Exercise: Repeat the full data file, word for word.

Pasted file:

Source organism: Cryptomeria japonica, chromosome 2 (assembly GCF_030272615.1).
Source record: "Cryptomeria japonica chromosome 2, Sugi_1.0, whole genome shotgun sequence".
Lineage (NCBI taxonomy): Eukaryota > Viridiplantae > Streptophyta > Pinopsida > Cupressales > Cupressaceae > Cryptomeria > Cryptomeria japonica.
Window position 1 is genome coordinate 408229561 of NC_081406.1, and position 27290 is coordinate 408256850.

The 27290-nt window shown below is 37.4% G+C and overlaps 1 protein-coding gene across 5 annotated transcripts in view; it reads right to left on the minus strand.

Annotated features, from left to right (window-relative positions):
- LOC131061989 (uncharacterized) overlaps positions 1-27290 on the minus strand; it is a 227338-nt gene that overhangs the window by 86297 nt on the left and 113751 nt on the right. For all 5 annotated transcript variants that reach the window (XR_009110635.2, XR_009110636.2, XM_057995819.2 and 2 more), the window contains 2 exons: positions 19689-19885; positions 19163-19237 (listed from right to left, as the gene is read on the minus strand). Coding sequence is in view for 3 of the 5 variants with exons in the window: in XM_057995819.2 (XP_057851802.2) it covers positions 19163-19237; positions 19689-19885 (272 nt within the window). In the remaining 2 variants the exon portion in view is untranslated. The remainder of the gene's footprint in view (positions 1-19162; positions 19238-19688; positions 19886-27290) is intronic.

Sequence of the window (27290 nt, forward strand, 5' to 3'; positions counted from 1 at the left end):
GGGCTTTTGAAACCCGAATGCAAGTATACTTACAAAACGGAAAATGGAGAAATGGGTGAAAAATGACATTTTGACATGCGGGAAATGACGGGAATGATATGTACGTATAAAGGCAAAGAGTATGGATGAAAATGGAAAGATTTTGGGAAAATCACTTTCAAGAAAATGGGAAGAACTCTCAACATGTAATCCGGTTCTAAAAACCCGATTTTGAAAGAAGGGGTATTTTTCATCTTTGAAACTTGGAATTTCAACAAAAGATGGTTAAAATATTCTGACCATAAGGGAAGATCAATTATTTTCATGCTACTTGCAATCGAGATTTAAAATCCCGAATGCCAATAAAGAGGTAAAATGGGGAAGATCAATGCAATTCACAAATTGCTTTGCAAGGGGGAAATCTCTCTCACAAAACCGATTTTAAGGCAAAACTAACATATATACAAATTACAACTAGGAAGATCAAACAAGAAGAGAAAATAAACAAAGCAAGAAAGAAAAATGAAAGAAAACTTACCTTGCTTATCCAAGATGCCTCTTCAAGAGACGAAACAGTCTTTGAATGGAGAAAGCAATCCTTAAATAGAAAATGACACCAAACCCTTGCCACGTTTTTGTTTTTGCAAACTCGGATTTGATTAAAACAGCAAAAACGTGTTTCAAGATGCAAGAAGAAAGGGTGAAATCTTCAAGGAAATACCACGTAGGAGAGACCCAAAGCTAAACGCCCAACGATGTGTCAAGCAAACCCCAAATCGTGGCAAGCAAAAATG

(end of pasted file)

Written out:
Source organism: Cryptomeria japonica, chromosome 2 (assembly GCF_030272615.1).
Source record: "Cryptomeria japonica chromosome 2, Sugi_1.0, whole genome shotgun sequence".
Lineage (NCBI taxonomy): Eukaryota > Viridiplantae > Streptophyta > Pinopsida > Cupressales > Cupressaceae > Cryptomeria > Cryptomeria japonica.
Window position 1 is genome coordinate 408229561 of NC_081406.1, and position 27290 is coordinate 408256850.

The 27290-nt window shown below is 37.4% G+C and overlaps 1 protein-coding gene across 5 annotated transcripts in view; it reads right to left on the minus strand.

Annotated features, from left to right (window-relative positions):
- LOC131061989 (uncharacterized) overlaps positions 1-27290 on the minus strand; it is a 227338-nt gene that overhangs the window by 86297 nt on the left and 113751 nt on the right. For all 5 annotated transcript variants that reach the window (XR_009110635.2, XR_009110636.2, XM_057995819.2 and 2 more), the window contains 2 exons: positions 19689-19885; positions 19163-19237 (listed from right to left, as the gene is read on the minus strand). Coding sequence is in view for 3 of the 5 variants with exons in the window: in XM_057995819.2 (XP_057851802.2) it covers positions 19163-19237; positions 19689-19885 (272 nt within the window). In the remaining 2 variants the exon portion in view is untranslated. The remainder of the gene's footprint in view (positions 1-19162; positions 19238-19688; positions 19886-27290) is intronic.

Sequence of the window (27290 nt, forward strand, 5' to 3'; positions counted from 1 at the left end):
GGGCTTTTGAAACCCGAATGCAAGTATACTTACAAAACGGAAAATGGAGAAATGGGTGAAAAATGACATTTTGACATGCGGGAAATGACGGGAATGATATGTACGTATAAAGGCAAAGAGTATGGATGAAAATGGAAAGATTTTGGGAAAATCACTTTCAAGAAAATGGGAAGAACTCTCAACATGTAATCCGGTTCTAAAAACCCGATTTTGAAAGAAGGGGTATTTTTCATCTTTGAAACTTGGAATTTCAACAAAAGATGGTTAAAATATTCTGACCATAAGGGAAGATCAATTATTTTCATGCTACTTGCAATCGAGATTTAAAATCCCGAATGCCAATAAAGAGGTAAAATGGGGAAGATCAATGCAATTCACAAATTGCTTTGCAAGGGGGAAATCTCTCTCACAAAACCGATTTTAAGGCAAAACTAACATATATACAAATTACAACTAGGAAGATCAAACAAGAAGAGAAAATAAACAAAGCAAGAAAGAAAAATGAAAGAAAACTTACCTTGCTTATCCAAGATGCCTCTTCAAGAGACGAAACAGTCTTTGAATGGAGAAAGCAATCCTTAAATAGAAAATGACACCAAACCCTTGCCACGTTTTTGTTTTTGCAAACTCGGATTTGATTAAAACAGCAAAAACGTGTTTCAAGATGCAAGAAGAAAGGGTGAAATCTTCAAGGAAATACCACGTAGGAGAGACCCAAAGCTAAACGCCCAACGATGTGTCAAGCAAACCCCAAATCGTGGCAAGCAAAAATG